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What About Maximum-Work-Effort Legislation?

This young man insists that my “neoclassical free marketeer opinion of the minimum wage is outdated and invalid”:

Mr. A___:

Your persistence in defending minimum wages is admirable. However, I find none of your defenses credible.

Upon reading my recent post on Walter Williams, you say that you “don’t understand” what I mean when I describe minimum wages as policies that artificially and cruelly handicap low-skilled workers as they compete for employment. Yet my point is a simple one, which is this: One means for a worker to make himself or herself more attractive to potential employers is to agree to work at a lower wage. And so by prohibiting workers from offering to work at wages below the government-dictated minimum, the government steals from each low-skilled worker an important bargaining chip for use in competing for employment. How is such theft in the best interest of low-skilled workers?

To better see my point, suppose that government instead imposed, and can easily enforce, “maximum-work-effort legislation.” That is, suppose government can and does prohibit each low-skilled worker, while on the job, from exerting effort above the government-dictated maximum. Although such a policy would surely be sold to the public as being “pro-worker,” do you not see that such legislation would artificially diminish low-skilled workers’ ability to compete for employment?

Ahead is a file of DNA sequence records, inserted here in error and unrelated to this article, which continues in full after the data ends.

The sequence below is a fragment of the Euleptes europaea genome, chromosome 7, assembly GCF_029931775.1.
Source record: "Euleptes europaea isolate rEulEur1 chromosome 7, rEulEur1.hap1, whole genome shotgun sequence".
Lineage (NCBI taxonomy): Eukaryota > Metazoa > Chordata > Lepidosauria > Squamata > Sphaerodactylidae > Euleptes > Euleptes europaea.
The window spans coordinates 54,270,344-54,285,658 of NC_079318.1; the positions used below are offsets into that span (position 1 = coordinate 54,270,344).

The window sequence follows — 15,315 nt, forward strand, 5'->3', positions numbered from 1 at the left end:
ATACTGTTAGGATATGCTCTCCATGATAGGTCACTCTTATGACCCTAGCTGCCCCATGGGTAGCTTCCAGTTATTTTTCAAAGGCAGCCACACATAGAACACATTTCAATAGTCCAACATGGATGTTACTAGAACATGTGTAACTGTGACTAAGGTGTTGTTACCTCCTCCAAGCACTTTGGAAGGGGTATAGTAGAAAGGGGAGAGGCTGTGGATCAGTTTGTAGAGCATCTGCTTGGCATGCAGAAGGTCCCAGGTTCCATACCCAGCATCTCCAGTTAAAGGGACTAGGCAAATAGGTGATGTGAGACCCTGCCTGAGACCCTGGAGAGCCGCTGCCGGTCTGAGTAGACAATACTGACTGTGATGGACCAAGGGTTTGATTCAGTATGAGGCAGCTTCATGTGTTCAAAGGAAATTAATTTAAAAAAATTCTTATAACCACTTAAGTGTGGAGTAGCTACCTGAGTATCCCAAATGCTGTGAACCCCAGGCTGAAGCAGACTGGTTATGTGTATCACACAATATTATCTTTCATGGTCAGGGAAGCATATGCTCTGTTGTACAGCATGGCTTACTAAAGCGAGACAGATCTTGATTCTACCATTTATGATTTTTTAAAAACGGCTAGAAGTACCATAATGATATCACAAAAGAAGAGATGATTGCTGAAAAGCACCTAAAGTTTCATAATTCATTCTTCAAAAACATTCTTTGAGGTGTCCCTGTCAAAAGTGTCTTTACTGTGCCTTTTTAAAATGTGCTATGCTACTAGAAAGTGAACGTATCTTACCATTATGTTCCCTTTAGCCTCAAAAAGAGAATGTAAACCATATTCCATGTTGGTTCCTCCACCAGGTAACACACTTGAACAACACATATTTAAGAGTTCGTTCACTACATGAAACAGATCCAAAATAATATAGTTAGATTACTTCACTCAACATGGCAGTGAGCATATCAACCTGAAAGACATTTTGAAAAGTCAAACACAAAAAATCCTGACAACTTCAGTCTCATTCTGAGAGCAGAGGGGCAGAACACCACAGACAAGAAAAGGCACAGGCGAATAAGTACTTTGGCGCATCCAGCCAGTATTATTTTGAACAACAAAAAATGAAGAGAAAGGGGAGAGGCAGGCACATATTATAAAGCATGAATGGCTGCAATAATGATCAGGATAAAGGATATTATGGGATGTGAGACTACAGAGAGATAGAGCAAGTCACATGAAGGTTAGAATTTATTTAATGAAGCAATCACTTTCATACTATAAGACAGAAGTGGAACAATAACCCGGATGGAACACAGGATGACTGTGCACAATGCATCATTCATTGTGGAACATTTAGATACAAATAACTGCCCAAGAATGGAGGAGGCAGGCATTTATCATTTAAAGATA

“I’d like to work very hard for you if you hire me,” says a low-skilled worker to a prospective employer, “but government prohibits me from working as hard for you as I’m able and willing to work. But please hire me anyway.” I trust that you see that this low-skilled worker’s prospects of finding employment under maximum-work-effort legislation are lower than they would be absent such legislation. For the same reason – grounded in the reality that no employer will pay a worker more than the value of that worker’s output – low-skilled workers’ prospects of finding employment under minimum-wage legislation are lower than they would be absent such legislation.

You see minimum-wage legislation as a policy that only transfers income from employers, and perhaps also consumers, to low-skilled workers. I see such legislation very differently. I see minimum-wage legislation as a government-imposed restraint on the ability of low-skilled workers to compete for jobs. And I believe that my understanding of this legislation is much more realistic than is your understanding.

Donald J. Boudreaux
Professor of Economics
Martha and Nelson Getchell Chair for the Study of Free Market Capitalism at the Mercatus Center
George Mason University
Fairfax, VA 22030


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